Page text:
Monterey, a W. county of California, bordering on the Pacific, bounded E. by the Coast range of mountains, intersected by the Salinas or Buenaventura river, and drained also by the San Benito and other streams; area, 4,536 sq. m.; pop. in 1870, 9,876, of whom 230 were Chinese. The surface is traversed by several ranges. The best land lies in the valleys of the Salinas and San Benito, and the varieties of elevation permit the production of a great diversity of fruits, of which those that reach the greatest perfection are the fig, peach, apricot, grape, apple, pear, and olive. The county is thinly wooded except on the coast. Silver, copper, lead, quicksilver, and granite are among the mineral resources. Stock raising is the principal occupation. The Southern Pacific railroad traverses the county. The chief productions in 1870 were 744,093 bushels of wheat, 21,411 of oats, 681.115 of barley, 131,213 of peas and beans, 69,850 of potatoes, 59,120 lbs. of tobacco, 1,054,310 of wool, 423,385 of butter, 713,550 of cheese, and 18,927 tons of hay. There were 8,017 horses, 9,370 milch cows, 32,266 other cattle, 298,877 sheep, and 13,952 swine; and a number of manufactories. San Benito co. was formed from the E. part in 1874, reducing the area given above.
Capital, Monterey, on a bay of the same name, 85 m. S. S. E. of San Francisco; pop. in 1870, 1,112. It was formerly the seat of an important Roman Catholic mission, and was the capital of California till 1847.
Monterey, a city of Mexico, capital of the state of Nuevo Leon, on a river of its own name, 450 m. N. N. W. of Mexico; pop. in 1869, 13,534. It is on a rapidly sloping plain about 6 m. from the Sierra Madre, 1,500 ft. above the sea. The streets are regular, well kept, and well lighted; and the houses, chiefly of limestone, are well built and tasteful. The principal square is embellished with a marble fountain by native artisans. Among the more noteworthy edifices are the cathedral, two churches, one of which is among the handsomest in the republic, and the municipal and government palaces. Monterey has also a fine hospital, a prison, barracks, and abattoir, a seminary, two colleges, and 15 public and 20 private schools. The climate is comparatively mild, but subject to sudden changes. Monterey is one of the most prosperous manufacturing towns in Mexico. There are cotton, paper, flour, and saw mills, and manufactories of nails, bricks, carriages, morocco, candles, soap, sugar, beer, and brandy. Modern machines and implements are being rapidly introduced from the United States, whence are also imported large quantities of books and other merchandise. - The city was founded in 1596, on the site of the former Ciudad de Leon, and received the name of Nuestra Sefiora de Monterey. In 1777 it was made a bishopric.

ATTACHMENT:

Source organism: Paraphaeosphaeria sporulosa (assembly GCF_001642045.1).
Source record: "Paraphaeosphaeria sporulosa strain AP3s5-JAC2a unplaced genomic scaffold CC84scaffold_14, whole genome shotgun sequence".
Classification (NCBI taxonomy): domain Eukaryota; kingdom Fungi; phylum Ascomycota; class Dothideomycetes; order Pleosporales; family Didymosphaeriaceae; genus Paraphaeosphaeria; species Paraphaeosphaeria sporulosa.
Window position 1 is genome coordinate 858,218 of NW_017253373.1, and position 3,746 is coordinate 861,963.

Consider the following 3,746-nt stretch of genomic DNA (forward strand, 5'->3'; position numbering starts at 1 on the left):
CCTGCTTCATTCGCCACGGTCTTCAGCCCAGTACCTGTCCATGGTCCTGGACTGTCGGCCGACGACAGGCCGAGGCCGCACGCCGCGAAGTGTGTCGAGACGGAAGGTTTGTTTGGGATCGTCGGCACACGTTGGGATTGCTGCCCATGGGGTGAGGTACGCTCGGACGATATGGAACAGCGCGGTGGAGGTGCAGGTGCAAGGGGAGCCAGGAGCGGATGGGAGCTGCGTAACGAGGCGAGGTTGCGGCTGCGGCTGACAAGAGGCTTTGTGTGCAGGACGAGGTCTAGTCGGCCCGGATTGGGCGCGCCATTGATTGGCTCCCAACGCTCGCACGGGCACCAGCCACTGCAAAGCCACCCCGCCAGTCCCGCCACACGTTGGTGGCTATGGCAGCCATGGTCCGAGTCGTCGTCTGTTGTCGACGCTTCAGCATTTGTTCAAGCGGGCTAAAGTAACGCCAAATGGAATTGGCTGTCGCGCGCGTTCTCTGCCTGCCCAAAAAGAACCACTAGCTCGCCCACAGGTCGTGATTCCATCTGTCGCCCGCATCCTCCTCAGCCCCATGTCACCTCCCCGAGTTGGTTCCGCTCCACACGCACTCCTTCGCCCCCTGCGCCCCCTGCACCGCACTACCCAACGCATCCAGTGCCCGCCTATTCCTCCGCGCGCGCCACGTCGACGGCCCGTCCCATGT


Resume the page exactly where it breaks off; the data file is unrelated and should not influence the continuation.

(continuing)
It has frequently been visited by cholera and other epidemics. ^ In the early part of the war between the United States and Mexico, Monterey was a strong military position amply fortified, and held by the Mexican Gen. Ampudia with 10,000 regular troops. On Sept. 19, 1846, Gen. Taylor with 6,600 men attacked it. The city was bombarded in the morning, from batteries erected during the night; then a brigade under Gen.
Quitman carried the lower part of the town by assault, while Gen. W. O. Butler with the first Ohio regiment entered at another point. Gen. Worth carried the heights south of the river and the Saltillo road, and turned the guns upon the bishop's palace; next morning he stormed the height overlooking the palace, and turned its guns upon the flying Mexicans. The main body of the Mexicans retired step by step, taking advantage of the solidly built houses, and the Americans fought their way through the city, reaching the principal plaza on the 23d. Ampudia capitulated on the 24th. The American loss was 120 killed and 368 wounded; the Mexican loss was not ascertained.